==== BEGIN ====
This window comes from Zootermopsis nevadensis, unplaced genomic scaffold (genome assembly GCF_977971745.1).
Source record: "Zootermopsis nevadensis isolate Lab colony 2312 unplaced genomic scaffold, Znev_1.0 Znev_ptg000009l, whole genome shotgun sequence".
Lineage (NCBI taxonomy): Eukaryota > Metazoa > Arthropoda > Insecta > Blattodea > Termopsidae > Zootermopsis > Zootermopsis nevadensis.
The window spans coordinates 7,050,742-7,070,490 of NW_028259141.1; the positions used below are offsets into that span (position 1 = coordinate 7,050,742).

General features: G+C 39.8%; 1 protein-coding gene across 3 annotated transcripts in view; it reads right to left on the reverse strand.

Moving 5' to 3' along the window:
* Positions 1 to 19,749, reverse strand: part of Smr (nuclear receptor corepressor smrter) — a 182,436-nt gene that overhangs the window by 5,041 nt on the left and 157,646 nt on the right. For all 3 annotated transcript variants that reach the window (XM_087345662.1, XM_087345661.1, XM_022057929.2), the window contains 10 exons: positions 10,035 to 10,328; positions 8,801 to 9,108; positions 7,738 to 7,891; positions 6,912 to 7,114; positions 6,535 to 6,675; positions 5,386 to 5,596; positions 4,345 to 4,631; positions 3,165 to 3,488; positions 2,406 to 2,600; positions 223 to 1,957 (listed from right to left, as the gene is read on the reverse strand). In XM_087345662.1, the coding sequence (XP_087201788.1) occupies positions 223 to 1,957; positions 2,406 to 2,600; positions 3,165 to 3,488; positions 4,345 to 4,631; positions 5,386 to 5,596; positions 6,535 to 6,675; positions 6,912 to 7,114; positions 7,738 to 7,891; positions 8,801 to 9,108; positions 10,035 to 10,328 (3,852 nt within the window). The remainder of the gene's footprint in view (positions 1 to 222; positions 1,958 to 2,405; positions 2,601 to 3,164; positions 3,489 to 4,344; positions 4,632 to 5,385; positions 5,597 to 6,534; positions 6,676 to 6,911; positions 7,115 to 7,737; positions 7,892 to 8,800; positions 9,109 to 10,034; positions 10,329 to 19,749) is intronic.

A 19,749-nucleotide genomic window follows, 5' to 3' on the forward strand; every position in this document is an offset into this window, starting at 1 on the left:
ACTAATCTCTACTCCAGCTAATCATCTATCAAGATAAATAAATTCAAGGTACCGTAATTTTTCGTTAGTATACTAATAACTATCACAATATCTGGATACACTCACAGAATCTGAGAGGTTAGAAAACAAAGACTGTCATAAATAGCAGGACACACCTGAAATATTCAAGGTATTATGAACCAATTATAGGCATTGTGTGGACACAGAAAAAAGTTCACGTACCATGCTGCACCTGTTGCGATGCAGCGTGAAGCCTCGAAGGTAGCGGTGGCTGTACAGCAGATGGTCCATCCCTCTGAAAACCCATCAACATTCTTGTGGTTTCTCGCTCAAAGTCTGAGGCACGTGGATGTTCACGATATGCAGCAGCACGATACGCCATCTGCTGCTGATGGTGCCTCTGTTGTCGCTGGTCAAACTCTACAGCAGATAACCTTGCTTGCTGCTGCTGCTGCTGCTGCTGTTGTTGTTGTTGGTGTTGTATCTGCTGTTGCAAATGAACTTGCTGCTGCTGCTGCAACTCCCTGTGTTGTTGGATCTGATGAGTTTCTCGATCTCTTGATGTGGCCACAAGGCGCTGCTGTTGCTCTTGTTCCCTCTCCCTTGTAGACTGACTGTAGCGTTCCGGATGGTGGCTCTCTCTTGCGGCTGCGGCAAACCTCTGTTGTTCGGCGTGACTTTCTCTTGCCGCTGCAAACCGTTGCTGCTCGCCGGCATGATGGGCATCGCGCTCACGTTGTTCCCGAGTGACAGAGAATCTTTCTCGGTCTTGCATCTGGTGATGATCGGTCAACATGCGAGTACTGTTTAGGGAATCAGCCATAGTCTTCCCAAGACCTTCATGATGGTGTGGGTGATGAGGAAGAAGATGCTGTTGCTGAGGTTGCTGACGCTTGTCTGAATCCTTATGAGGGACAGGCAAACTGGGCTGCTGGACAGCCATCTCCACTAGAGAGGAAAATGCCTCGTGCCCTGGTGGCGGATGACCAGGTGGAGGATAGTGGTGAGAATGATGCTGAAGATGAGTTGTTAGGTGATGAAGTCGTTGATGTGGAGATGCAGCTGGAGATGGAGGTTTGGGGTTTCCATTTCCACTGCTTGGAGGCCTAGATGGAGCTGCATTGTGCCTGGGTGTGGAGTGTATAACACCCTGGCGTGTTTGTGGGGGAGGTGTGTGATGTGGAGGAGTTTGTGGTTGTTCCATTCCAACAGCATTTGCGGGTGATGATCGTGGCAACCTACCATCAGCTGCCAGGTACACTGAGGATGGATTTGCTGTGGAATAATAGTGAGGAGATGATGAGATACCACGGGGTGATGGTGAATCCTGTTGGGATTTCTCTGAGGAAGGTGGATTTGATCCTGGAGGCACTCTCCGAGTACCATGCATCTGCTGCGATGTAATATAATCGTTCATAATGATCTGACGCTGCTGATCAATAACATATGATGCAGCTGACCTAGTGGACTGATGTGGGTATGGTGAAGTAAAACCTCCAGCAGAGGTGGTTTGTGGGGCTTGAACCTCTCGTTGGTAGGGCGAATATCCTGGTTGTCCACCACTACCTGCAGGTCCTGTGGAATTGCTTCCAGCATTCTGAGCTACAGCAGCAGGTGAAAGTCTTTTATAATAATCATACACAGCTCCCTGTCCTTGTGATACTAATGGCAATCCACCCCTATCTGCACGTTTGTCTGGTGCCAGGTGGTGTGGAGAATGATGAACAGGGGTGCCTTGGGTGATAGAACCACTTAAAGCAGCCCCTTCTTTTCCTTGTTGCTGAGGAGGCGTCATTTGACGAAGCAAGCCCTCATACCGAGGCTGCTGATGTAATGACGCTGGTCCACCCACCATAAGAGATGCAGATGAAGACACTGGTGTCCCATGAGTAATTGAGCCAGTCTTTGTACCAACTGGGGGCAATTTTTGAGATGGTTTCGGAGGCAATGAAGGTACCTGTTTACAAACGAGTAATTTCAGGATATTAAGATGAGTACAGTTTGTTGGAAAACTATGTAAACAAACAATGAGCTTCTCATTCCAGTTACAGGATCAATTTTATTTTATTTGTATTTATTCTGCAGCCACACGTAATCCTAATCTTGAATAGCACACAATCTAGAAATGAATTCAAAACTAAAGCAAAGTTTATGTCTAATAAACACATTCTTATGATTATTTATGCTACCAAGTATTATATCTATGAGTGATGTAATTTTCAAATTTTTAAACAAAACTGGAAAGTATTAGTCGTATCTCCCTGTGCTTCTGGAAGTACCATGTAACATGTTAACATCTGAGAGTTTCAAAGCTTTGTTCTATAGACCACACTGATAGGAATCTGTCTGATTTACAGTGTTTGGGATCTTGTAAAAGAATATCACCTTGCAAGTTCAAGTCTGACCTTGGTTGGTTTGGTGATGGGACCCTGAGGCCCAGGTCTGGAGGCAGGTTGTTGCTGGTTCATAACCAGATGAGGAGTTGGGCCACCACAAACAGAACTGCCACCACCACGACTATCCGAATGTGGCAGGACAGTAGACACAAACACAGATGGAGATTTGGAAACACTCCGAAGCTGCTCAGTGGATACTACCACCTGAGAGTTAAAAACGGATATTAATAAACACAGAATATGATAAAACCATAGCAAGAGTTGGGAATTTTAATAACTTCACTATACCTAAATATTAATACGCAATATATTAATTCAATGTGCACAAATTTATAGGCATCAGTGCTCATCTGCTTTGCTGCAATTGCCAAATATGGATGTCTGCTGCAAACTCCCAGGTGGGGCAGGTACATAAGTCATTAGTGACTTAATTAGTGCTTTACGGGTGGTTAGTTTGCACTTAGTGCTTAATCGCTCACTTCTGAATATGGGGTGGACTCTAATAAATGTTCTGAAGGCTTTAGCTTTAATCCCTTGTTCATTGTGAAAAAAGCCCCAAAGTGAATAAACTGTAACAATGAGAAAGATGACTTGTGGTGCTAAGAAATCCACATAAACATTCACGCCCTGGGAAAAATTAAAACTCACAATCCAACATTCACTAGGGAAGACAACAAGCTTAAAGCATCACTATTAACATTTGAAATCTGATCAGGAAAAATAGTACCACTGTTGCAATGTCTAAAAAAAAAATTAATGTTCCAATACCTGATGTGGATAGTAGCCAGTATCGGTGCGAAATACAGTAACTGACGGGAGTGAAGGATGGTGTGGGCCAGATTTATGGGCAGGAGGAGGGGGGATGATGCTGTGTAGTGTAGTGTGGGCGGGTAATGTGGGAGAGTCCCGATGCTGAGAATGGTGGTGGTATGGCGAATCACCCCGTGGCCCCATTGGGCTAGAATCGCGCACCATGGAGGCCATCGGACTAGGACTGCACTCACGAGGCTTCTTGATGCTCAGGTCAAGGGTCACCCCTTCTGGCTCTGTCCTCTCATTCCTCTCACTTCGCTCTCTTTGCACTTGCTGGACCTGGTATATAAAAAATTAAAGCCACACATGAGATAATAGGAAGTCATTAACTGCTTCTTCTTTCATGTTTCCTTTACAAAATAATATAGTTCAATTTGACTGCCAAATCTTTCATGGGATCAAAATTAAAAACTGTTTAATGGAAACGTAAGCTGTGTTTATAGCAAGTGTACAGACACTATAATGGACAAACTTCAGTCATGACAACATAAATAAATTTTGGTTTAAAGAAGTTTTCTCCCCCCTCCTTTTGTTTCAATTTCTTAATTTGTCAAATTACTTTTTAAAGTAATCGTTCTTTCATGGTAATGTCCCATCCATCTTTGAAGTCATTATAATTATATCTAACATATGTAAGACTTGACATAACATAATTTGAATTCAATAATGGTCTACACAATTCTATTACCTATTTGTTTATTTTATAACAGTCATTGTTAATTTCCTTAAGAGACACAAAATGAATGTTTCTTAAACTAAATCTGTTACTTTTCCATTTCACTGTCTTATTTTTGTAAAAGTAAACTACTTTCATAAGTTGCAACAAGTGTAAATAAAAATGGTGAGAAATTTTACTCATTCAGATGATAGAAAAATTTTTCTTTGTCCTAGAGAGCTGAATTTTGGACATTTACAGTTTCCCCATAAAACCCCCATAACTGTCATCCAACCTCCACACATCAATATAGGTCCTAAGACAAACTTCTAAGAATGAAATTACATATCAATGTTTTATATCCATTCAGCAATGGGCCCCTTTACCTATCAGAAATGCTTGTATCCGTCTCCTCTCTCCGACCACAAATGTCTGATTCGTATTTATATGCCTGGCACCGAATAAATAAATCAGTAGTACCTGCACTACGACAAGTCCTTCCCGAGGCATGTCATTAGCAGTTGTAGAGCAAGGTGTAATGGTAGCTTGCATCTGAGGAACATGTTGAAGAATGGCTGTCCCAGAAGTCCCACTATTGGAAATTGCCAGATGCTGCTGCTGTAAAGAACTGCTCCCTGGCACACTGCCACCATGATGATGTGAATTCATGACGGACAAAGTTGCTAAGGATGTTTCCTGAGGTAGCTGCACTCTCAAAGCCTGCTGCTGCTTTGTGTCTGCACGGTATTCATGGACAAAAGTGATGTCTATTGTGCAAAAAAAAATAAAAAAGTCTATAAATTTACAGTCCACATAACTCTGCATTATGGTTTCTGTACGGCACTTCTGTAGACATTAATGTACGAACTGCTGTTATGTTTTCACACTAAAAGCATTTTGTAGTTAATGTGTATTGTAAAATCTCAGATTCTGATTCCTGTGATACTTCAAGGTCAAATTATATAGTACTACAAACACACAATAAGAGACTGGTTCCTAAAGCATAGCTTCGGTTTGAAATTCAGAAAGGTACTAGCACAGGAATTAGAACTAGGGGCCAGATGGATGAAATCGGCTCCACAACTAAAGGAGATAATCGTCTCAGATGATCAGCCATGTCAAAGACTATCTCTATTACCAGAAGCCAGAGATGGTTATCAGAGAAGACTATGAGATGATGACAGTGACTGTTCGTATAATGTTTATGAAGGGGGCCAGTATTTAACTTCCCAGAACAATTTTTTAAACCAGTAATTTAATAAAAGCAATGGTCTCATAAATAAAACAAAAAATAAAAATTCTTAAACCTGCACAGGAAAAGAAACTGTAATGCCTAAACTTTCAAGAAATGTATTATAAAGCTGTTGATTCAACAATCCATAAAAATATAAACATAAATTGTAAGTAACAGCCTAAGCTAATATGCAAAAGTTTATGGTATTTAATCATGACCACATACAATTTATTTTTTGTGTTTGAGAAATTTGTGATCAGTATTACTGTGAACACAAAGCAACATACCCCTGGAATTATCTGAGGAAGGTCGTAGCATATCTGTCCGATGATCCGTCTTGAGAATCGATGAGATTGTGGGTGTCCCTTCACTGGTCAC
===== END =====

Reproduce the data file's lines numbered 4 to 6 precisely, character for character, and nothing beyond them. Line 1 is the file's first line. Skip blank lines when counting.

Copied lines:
The window spans coordinates 7,050,742-7,070,490 of NW_028259141.1; the positions used below are offsets into that span (position 1 = coordinate 7,050,742).

General features: G+C 39.8%; 1 protein-coding gene across 3 annotated transcripts in view; it reads right to left on the reverse strand.

Moving 5' to 3' along the window: